Last week the Washington Post published a long expose about Frank Earnest, who is one of the most vocal members of the Sons of Confederate Veterans. The piece, written by Paul Duggan is well written, entertaining, and full of colorful anecdotes about his own deeply personal relationship with the history and memory of the Confederacy.
If you do make your way through the entire piece you may end up feeling like I did. I finished reading it convinced that 30 minutes of my life had just been wasted. As entertaining as this profile is it offers nothing new. In fact, the author could have written it without spending a single minute with Earnest. We’ve heard this all before multiple times. Ultimately, this is a story about a generation of white men reared on stories of the Lost Cause in the 1950s, solidified during the Civil War centennial, that has come under increasing assault over the past two decades.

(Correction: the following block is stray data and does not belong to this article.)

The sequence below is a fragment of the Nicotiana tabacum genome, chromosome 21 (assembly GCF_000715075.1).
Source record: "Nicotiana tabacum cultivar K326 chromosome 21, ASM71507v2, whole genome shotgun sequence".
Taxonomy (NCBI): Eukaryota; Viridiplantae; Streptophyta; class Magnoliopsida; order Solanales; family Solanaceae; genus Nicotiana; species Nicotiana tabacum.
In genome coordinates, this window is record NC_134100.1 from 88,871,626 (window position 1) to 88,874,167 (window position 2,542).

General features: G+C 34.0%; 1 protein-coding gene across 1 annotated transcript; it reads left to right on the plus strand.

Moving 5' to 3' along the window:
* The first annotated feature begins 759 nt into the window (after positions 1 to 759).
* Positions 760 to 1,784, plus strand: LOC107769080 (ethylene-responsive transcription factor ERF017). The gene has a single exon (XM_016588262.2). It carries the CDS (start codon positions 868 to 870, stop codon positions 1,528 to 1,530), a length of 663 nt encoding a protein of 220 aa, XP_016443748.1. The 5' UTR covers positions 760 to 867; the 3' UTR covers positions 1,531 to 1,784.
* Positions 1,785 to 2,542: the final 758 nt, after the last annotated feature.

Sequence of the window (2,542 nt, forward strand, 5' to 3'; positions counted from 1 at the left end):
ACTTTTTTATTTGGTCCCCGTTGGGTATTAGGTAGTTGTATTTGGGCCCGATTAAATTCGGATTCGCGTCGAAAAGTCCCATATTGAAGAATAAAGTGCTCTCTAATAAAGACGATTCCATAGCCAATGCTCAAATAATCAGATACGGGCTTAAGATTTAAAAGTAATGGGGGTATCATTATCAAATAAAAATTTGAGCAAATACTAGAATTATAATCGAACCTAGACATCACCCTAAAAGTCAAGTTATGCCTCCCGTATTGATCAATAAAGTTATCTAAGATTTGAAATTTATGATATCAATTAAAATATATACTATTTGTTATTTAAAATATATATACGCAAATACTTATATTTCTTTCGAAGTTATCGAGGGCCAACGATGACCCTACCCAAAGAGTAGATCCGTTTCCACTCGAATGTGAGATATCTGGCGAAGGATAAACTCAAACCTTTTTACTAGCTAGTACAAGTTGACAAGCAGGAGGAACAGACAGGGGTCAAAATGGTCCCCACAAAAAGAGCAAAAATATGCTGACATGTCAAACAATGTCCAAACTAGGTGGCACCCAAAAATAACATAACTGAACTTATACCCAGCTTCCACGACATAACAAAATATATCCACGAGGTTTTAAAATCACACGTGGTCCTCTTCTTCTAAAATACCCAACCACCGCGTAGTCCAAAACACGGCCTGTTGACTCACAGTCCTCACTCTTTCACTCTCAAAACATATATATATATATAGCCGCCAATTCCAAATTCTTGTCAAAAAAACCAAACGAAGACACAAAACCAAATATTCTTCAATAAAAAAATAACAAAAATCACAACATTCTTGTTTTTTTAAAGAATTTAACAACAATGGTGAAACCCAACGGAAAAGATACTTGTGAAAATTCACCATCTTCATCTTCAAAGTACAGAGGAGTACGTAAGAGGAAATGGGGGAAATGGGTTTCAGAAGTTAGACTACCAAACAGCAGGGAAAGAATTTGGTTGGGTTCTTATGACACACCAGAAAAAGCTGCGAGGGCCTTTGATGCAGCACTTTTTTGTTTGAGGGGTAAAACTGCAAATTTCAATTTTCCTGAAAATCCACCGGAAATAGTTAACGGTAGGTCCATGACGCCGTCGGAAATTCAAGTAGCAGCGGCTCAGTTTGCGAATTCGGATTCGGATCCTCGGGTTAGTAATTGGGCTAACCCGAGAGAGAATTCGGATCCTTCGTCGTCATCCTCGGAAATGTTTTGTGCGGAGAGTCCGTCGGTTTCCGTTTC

The memory of the Civil War and the Confederacy specifically that Earnest is desperately hanging on to denies the centrality of slavery to the Confederate cause and assumes that enslaved people remained loyal. You know the drill. Again, we’ve heard all this before.
We need to stop taking these people seriously. Their views have been discredited and whether they acknowledge it or not, their attachment to this particular memory of the war is wrapped in nostalgia and racial animus. But what troubles me the most is that the attention granted given to individuals like Earnest and the SCV obscures a much richer landscape of cultural identification with the past. In short, what other profiles could be written that tell us something about where we are in 2018 re: Civil War memory and where we might be headed?
In the end, Earnest is part of a rear guard action that is growing weaker and weaker owing to age. It’s time to move on.